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Democracy Index

The Proposal

Professor Gerken's "Democracy Index" proposes that states be ranked based on how well they run their election systems. The Democracy Index would focus on the everyday issues that matter to all voters: How long did you spend in line? How many ballots got discarded? How often did voting machines break down? 

President Barack Obama on the Democracy Index

“We are all familiar with the problems of long lines, lost ballots, and voters improperly turned away from the polls during recent elections. To prevent these problems, we need nonpartisan, objective information about how well election processes around the country are working. . . . Without a single, additional federal regulation, this scorecard could provide a powerful incentive for states to improve our democracy.”

Click here to view the press release.

“I am proud to introduce the Voter Advocate and Democracy Index Act of 2007 . . . .The Democracy Index would encourage healthy competition among States to improve their systems. It would allow states to engage in healthy experimentation about how best to run an election. In short, the Democracy Index will empower voters and encourage States to work toward the goal we all share: an election system that makes us all proud.”

Click here to view the Congressional record statement.

How the Index Would Work

The Index would give voters, policymakers, and election administrators the information they need to make sensible decisions about how our democracy functions. 

Voters. Without reliable, comparative data on how well our election system is working, voters cannot hold election officials accountable for their mistakes.With good data on bottom line results, voters find out when there’s a problem when an election is so close that the outcome is in doubt, as with Florida in 2000 or Ohio in 2004. Voters thus rarely see the problems that routinely occur in a system that is chronically underfunded, often poorly run, and sometimes administered in a partisan fashion. Depending on a close election to find out whether the system is working is like measuring annual rainfall by counting how often lightning strikes. The Index would give voters the information they need to identify problems before a crisis occurs. Moreover, by making problems visible to voters, the Index would and create an incentive for politicians to pay attention to how well the system is working. The Index would thus align the incentives of voters and politicians, putting partisan competition – the primary obstacle to change – in the service of reform.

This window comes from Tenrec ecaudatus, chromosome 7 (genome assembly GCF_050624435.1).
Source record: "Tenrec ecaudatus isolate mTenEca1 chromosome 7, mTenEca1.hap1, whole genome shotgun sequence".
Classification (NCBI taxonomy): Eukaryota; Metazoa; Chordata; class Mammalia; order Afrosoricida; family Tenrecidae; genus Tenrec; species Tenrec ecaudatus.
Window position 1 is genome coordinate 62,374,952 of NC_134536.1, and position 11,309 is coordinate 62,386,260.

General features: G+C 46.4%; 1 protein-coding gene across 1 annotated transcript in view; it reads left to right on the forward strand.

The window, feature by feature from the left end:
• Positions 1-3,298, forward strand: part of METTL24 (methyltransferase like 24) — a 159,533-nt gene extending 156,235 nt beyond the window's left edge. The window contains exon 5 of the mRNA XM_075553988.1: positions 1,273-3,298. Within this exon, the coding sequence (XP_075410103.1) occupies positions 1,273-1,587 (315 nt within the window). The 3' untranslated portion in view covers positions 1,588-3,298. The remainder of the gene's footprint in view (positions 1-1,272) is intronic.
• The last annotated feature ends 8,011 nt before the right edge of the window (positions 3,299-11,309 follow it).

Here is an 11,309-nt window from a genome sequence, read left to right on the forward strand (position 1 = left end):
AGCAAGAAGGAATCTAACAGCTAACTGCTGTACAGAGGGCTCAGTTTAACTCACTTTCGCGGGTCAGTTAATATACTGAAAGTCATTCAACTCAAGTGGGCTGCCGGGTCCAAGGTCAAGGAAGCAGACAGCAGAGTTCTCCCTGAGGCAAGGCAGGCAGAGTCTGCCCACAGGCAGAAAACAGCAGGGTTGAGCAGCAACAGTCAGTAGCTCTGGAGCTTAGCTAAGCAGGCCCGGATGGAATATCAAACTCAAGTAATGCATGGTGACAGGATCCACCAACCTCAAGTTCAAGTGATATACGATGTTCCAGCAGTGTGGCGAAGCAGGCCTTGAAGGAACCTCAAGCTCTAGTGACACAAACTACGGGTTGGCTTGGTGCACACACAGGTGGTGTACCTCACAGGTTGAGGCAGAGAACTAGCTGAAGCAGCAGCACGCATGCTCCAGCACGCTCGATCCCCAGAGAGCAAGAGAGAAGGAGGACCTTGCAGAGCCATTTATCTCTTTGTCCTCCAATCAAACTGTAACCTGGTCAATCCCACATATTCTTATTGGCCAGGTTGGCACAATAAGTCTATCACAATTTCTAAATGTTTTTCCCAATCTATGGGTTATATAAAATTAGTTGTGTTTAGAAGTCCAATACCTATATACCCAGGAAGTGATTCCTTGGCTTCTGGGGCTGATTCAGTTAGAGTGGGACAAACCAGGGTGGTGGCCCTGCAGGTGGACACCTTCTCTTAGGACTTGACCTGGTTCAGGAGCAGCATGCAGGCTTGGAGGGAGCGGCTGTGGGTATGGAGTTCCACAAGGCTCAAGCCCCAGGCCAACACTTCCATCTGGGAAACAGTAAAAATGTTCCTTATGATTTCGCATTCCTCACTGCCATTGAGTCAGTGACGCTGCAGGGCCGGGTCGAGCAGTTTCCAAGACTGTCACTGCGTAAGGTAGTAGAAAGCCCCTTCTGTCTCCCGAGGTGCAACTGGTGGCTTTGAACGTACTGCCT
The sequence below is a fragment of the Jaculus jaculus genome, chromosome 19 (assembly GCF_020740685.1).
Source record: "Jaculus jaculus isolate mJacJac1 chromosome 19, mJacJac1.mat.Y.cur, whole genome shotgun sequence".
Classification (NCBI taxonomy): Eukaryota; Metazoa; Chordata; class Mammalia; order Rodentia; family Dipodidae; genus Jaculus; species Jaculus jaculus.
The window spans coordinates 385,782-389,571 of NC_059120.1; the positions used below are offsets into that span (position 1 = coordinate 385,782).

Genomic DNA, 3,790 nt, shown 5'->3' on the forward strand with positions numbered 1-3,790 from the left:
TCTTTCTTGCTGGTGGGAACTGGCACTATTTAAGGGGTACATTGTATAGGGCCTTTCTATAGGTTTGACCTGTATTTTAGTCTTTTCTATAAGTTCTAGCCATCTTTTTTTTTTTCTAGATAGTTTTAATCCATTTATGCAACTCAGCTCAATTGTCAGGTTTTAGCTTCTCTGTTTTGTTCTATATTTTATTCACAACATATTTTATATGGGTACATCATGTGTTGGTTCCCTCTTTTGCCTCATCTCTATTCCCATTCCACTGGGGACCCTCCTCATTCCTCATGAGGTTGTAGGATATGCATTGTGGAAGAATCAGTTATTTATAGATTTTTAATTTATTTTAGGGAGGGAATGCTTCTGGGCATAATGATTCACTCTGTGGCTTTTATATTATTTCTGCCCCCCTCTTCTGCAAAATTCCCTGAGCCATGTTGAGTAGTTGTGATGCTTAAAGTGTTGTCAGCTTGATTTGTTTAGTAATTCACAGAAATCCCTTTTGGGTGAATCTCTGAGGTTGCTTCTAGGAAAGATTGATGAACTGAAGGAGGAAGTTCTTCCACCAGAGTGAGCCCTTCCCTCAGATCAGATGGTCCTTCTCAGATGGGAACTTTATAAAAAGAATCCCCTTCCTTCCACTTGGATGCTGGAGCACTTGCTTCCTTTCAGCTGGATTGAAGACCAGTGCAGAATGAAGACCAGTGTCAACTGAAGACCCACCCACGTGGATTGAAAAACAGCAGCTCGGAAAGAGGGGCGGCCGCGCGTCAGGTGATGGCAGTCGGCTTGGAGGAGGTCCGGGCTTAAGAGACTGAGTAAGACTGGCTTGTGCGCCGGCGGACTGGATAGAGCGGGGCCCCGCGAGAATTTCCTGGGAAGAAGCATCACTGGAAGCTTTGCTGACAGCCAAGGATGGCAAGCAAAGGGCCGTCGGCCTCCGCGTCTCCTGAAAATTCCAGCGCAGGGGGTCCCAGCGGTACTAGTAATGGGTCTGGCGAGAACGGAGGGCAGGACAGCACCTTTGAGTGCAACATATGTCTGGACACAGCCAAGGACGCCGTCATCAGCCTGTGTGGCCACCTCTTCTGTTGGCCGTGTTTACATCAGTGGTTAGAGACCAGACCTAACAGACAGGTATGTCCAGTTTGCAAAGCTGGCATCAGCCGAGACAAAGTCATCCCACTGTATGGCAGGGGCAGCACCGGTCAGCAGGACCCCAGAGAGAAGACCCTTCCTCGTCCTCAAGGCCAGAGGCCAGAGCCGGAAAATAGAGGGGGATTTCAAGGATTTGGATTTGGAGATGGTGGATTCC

Policymakers and election administrators. Policymakers and election administrators similarly need the information that an Index would provide. Without reliable, comparative data on bottom-line results, election officials cannot evaluate whether the system is working, let alone identify best practices. The Index would help policymakers make the election system a funding priority while encouraging election administrators to develop a strong set of professional norms on the standards that every election system should meet.

Comments About the Book

“What a terrific idea! Heather Gerken makes a powerful argument that with the Democracy Index, ranking states and localities, we can create a little competition to improve our electoral process. She makes the brilliant suggestion that democratic checks should be enlisted to improve democracy itself. In the process of elaborating what may well be the best recent idea for promoting electoral reform, Gerken offers a fun and engaging read. I couldn’t put it down.”
—Cass R. Sunstein, coauthor of Nudge: Improving Decisions about Health, Wealth, and Happiness

“The idea that drives The Democracy Index is fresh, original, and potentially of genuine practical importance in improving the performance of our election system. Heather Gerken writes with energy, flair, and a conversational, engaging tone that draws readers in.”
—Richard Pildes, coauthor of The Law of Democracy

“The idea of The Democracy Index is brilliant and it seems obvious once it is stated. I suspect that I will not be alone in wishing that I had come up with the idea. This book will appeal to a wide audience.”
—Michael Hanmer, coauthor of Voting Technology: The Not-So-Simple Act of Casting a Ballot

The Democracy Index is very exciting. It covers all the important aspects of the index and effectively explains how it could improve the electoral process.”
—Thad Hall, coauthor of Electronic Elections

Additional Materials

Proposed Legislation

Popular Writing

Academic Writing

Supporting Materials Referenced in Book

Tobin Project's Democracy Index

Heather Gerken
About the Author
Heather Gerken is the J. Skelly Wright Professor of Law at Yale Law School where she specializes in election law, constitutional law, and civil procedure. Professor Gerken is one of the country's leading experts on voting rights and election law. Click here to view a copy of Professor Gerken's C.V.